Average hourly earnings were unchanged in September, and the annual growth rate fell 0.3% from the previous month.
The U.S.-China trade war has slowed hiring, and average hourly wages have slipped.
The report tracks how many jobs are created and what the unemployment rate is, among other things.
According to the Labor Department, the employment-to-population ratio for 25- to 54-year-olds hasn't been this high since 2008.
The temporary hiring of 25,000 census workers is part of the jobs number. Without that hiring, the U.S. added 96,000 jobs in August.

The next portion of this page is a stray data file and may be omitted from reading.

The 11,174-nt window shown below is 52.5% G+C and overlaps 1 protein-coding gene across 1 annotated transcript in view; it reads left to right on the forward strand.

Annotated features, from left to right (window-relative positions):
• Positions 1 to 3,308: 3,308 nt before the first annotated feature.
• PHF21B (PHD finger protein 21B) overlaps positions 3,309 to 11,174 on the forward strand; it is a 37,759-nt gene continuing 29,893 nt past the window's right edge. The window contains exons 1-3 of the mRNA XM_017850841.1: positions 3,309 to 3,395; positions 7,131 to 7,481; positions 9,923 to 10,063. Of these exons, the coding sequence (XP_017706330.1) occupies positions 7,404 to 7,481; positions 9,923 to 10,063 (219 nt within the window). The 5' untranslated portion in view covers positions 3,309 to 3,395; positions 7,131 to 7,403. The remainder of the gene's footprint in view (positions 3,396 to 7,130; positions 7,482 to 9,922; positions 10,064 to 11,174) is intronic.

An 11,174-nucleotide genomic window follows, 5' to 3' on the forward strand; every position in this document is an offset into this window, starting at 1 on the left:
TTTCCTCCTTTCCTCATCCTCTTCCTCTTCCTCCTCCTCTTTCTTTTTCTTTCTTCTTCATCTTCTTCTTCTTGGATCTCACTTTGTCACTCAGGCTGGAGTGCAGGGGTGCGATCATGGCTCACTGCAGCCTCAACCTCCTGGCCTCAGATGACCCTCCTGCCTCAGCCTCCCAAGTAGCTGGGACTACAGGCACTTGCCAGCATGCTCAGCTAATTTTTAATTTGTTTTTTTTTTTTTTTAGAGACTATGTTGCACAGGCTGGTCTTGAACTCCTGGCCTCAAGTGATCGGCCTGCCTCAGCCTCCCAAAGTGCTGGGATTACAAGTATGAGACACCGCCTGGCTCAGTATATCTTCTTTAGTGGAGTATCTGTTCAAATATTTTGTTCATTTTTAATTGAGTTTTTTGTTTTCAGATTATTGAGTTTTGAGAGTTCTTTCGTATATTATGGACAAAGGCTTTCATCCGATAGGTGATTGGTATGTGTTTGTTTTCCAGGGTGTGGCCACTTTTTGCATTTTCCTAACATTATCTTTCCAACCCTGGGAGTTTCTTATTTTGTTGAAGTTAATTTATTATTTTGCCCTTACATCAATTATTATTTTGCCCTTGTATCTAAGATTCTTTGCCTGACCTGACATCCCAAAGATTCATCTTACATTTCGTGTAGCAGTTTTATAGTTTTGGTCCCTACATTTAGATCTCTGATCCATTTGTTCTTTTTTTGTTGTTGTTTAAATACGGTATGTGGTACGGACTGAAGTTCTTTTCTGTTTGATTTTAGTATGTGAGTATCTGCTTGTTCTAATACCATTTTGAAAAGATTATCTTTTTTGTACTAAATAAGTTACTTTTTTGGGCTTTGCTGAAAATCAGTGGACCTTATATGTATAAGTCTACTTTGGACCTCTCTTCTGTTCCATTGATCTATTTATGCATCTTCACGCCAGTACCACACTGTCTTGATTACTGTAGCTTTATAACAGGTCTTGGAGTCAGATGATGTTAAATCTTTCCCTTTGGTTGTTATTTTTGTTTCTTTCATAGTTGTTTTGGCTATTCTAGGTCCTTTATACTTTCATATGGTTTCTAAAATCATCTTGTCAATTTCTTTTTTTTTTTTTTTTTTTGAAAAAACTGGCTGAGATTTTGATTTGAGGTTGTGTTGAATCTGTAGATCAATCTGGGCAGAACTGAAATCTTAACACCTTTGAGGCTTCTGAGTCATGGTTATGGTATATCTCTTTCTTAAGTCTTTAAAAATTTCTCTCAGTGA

The Bureau of Labor Statistics monthly report doesn't count jobs down on the farm. We explain why.
The report, while an improvement on February, is no cause for elation.
Hiring rebounded in March as U.S. employers added a solid 196,000 jobs, up sharply from February's scant gain.
Strikingly low job growth weighs strongly on the side of the Fed not raising rates in the coming months.
The January jobs report was the fourth report where average hourly earnings topped 3 percent compared to a year earlier. But do four months of solid gains make a difference to wages across the board?